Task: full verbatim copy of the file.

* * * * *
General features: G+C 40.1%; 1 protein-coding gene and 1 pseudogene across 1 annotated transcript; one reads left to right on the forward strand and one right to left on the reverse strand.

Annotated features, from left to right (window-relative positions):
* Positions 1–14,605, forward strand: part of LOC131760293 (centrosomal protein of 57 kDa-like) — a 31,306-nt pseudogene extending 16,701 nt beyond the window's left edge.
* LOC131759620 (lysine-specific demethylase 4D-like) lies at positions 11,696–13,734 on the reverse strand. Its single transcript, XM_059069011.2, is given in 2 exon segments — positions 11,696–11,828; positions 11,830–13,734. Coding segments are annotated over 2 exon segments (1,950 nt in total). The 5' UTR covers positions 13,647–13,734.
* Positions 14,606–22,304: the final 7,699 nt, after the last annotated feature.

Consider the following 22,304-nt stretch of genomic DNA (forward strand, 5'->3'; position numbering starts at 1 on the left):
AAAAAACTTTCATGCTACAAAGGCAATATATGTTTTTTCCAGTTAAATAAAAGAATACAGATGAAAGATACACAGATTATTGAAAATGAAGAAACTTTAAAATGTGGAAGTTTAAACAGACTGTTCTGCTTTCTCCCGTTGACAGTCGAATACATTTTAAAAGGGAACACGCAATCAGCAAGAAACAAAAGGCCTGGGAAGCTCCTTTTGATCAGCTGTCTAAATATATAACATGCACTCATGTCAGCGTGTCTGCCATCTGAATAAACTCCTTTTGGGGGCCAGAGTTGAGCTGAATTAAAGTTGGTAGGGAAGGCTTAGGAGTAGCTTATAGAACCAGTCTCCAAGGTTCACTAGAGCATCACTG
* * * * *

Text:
General features: G+C 40.1%; 1 protein-coding gene and 1 pseudogene across 1 annotated transcript; one reads left to right on the forward strand and one right to left on the reverse strand.

Annotated features, from left to right (window-relative positions):
* Positions 1–14,605, forward strand: part of LOC131760293 (centrosomal protein of 57 kDa-like) — a 31,306-nt pseudogene extending 16,701 nt beyond the window's left edge.
* LOC131759620 (lysine-specific demethylase 4D-like) lies at positions 11,696–13,734 on the reverse strand. Its single transcript, XM_059069011.2, is given in 2 exon segments — positions 11,696–11,828; positions 11,830–13,734. Coding segments are annotated over 2 exon segments (1,950 nt in total). The 5' UTR covers positions 13,647–13,734.
* Positions 14,606–22,304: the final 7,699 nt, after the last annotated feature.

Consider the following 22,304-nt stretch of genomic DNA (forward strand, 5'->3'; position numbering starts at 1 on the left):
AAAAAACTTTCATGCTACAAAGGCAATATATGTTTTTTCCAGTTAAATAAAAGAATACAGATGAAAGATACACAGATTATTGAAAATGAAGAAACTTTAAAATGTGGAAGTTTAAACAGACTGTTCTGCTTTCTCCCGTTGACAGTCGAATACATTTTAAAAGGGAACACGCAATCAGCAAGAAACAAAAGGCCTGGGAAGCTCCTTTTGATCAGCTGTCTAAATATATAACATGCACTCATGTCAGCGTGTCTGCCATCTGAATAAACTCCTTTTGGGGGCCAGAGTTGAGCTGAATTAAAGTTGGTAGGGAAGGCTTAGGAGTAGCTTATAGAACCAGTCTCCAAGGTTCACTAGAGCATCACTG